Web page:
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About the American Diversity Report

Reaching the Underserved in Gifted Education – by Holly Paul, Stacey Burt

A Camel Through the Eye of a Needle

The National Association for Gifted Children (2020a) defines gifted children as those “who demonstrate outstanding levels of aptitude…or competence…in one or more domains.” Gifted programs exist to provide enrichment to the core curriculum and support these children in reaching their potential. Unfortunately, racial and ethnic minority students are regularly underrepresented in these programs, with the largest disparity being black students. It is both immoral and illegal not to educate a child on the low end of the special education spectrum. Why, then, do we not have the same moral imperative to help all intellectually gifted students reach their potential?

While interest in the identification and education of gifted learners has waxed and waned throughout the history of the United States, talent identification again rose to the forefront as soon as the Russians launched the Sputnik rocket (Clark, 2013). As a country we entered a period of high interest in students that showed exceptional talent in the fields of math and science, and while all children demonstrating promise were selected for enrichment and academic acceleration, the majority of those students were white (Kellogg, 2016). The United States remains today at an elevated state of high interest in STEM talent as technology becomes a greater influence and defines national progress, yet blacks are still grossly underrepresented in this area (Hrabowski, 2018).

Continue reading Reaching the Underserved in Gifted Education – by Holly Paul, Stacey Burt

Educate by Flipping the Eye – by Todd Cherches

When I originally envisioned the cover design of my new book, VisuaLeadership: Leveraging the Power of Visual Thinking in Leadership and in Life, the image of the eye on the front cover was going to be blue. Not because I have blue eyes (mine are hazel) but, simply, because blue is my favorite color. And because it would align with the name and the brand of my leadership consulting company, BigBlueGumball. lens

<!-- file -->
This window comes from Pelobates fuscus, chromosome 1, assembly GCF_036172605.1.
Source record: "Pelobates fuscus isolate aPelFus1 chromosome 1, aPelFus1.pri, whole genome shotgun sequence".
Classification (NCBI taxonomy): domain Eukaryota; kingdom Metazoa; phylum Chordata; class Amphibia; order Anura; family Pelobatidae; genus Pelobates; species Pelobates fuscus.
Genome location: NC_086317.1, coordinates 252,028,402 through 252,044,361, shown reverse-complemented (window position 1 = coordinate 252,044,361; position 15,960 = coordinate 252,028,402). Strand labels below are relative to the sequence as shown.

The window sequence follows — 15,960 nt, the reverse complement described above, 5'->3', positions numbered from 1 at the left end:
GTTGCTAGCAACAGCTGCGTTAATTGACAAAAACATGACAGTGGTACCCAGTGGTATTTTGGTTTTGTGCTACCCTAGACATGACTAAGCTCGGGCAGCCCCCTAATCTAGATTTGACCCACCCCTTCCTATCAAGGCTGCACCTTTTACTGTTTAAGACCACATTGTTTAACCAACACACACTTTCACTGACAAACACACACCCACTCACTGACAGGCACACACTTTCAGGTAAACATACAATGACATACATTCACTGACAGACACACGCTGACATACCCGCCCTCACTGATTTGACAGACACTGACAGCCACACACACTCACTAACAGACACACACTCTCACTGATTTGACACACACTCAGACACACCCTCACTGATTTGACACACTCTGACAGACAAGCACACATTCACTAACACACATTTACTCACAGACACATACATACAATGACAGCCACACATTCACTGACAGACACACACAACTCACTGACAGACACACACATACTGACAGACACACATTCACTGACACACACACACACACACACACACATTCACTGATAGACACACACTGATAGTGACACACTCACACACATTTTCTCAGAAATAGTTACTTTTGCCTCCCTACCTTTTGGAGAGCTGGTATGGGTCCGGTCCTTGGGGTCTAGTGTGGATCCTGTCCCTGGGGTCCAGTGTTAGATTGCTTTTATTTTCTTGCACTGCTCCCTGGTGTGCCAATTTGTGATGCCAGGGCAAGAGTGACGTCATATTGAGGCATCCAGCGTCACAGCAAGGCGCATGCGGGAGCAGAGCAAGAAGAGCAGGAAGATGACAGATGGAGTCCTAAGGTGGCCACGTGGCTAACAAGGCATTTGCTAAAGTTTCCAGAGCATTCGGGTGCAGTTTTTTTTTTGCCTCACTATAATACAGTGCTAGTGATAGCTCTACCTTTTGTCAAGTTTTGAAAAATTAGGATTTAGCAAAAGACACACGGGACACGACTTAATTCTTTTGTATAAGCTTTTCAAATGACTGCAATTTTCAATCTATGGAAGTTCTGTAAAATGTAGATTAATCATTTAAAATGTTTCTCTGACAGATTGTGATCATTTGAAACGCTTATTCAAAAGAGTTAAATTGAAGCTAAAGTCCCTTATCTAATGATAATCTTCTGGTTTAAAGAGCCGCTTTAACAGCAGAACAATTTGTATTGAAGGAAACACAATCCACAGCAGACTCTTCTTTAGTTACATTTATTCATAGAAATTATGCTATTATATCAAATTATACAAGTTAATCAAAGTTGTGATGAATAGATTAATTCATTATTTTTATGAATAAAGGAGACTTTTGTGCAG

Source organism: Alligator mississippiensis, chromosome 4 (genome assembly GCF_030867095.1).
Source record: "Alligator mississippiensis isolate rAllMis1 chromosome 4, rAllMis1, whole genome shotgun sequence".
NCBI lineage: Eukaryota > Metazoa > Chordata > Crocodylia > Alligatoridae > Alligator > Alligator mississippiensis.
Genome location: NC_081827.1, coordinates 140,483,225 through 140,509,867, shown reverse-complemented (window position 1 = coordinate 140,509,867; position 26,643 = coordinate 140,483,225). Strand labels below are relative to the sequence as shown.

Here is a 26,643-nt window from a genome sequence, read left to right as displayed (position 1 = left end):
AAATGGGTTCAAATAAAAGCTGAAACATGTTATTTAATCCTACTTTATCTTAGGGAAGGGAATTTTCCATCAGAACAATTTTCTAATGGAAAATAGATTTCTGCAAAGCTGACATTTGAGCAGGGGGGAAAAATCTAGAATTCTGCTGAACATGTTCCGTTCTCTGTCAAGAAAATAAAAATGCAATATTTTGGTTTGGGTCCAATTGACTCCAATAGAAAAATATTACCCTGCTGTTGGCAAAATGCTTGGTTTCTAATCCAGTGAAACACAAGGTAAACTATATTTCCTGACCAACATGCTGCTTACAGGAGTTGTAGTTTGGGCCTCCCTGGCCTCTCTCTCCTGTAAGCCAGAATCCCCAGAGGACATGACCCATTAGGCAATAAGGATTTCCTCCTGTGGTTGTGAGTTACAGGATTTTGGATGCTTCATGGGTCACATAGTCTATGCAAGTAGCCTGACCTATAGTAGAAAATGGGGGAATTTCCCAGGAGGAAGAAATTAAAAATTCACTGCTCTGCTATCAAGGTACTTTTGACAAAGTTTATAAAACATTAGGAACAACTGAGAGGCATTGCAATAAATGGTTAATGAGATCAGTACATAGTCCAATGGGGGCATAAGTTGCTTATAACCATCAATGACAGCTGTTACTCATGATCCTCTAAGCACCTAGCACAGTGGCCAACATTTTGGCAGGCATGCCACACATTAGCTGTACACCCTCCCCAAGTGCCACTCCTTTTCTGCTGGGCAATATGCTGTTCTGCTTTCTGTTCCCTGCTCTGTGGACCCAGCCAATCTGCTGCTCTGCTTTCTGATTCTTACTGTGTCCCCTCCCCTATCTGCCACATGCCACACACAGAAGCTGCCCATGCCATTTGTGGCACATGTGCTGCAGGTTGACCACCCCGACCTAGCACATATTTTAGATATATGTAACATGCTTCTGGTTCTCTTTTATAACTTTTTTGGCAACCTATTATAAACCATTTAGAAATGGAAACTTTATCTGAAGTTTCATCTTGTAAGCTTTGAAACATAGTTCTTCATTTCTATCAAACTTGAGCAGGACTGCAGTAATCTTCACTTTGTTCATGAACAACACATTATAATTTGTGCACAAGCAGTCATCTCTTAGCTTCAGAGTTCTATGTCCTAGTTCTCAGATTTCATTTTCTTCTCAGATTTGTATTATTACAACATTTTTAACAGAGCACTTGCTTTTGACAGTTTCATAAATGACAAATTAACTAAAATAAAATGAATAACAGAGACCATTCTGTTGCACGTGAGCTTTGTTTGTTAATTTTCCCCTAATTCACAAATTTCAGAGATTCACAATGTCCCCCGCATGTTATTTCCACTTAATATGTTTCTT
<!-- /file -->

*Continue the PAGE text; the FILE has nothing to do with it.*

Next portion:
However, just before officially committing to the blue eye, in the spirit of thinking outside the box I came up with the idea of, instead, using a rainbow-colored eye. This multicolored eye, I felt, better represented the concepts of diversity, inclusion, and belonging, as well as more colorfully foreshadowing the book’s emphasis on innovation and creativity.

So, leaning heavily in favor of the rainbow-colored eye, I decided to post the two options on social media for two reasons: one, just to seek validation for my decision; and, two, to create a little pre-publication social media buzz. Posting the two prototypes on LinkedIn, side-by-side, I asked people to vote on their preference…along with providing their reasons why.


The fact that 80 percent of voters favored the rainbow eye was not at all a surprise. What did surprise and shock me, however, was the anger and vitriol with which a number of respondents attacked me personally for even suggesting the blue eyeball as an option! While, to me, the blue eye was just one of many possible color variations, to many others the symbolism of the blue eye meant so much more. So, despite my innocent (and, perhaps, naïve?) intentions, I ended up being personally accused of being biased and discriminatory at worst, and clueless and “not woke” at best.

Even though none of these things about me were true, and despite my having already decided on the rainbow eye anyway, this incident, which I could not ignore, both shook me up and reinforced how important it is in today’s world to be consciously aware of current sensitivities, as well as the fact that everything we do and say, and every decision we make, needs to be viewed through a lens of diversity, inclusion, belonging, and equity.

And this is as important in the world of education as it is anywhere else.

The basic premise of VisuaLeadership is that how we lead is inseparable from the lens through which we view the world. Our beliefs and values, resulting from the cumulative effect of all our life experiences, impact and influence the way we think, the decisions we make, and the actions we take.

When I ask the students in my NYU and Columbia University leadership graduated classes to shout out the first word that comes to mind when they hear the word, “leadership,” what would you guess is the most common response? If you said, “vision,” you would be correct. But what does it mean to have a leadership vision or to be a visionary leader?

Vision, both literally and metaphorically, has to do with “seeing.” And, in a leadership context, it has to do with seeing a future that is different from – and better than – the current reality. Dr. Martin Luther King, Jr. did not say that he had a 500-page business plan; he said that he had a Dream. And Job #1 of any leader is to help turn that dream or vision into a reality. And that is, primarily, what the eye on the book jacket was intended to represent: the concept of the “leadership vision.”

But there are two other equally important – if not more important – meanings of the book cover image; and I refer to it as, “Flipping the Eye.”

Firstly, “Flipping the Eye” is about turning the eye on ourselves, and reflecting on who we are and how we are as leaders, and questioning all of our perceptions, preconceptions, assumptions, and beliefs.

And, secondly – and this is where the multicolored rainbow eye really comes into play – it’s about seeing the world, with empathy and compassion, through the lens of those who are different from you.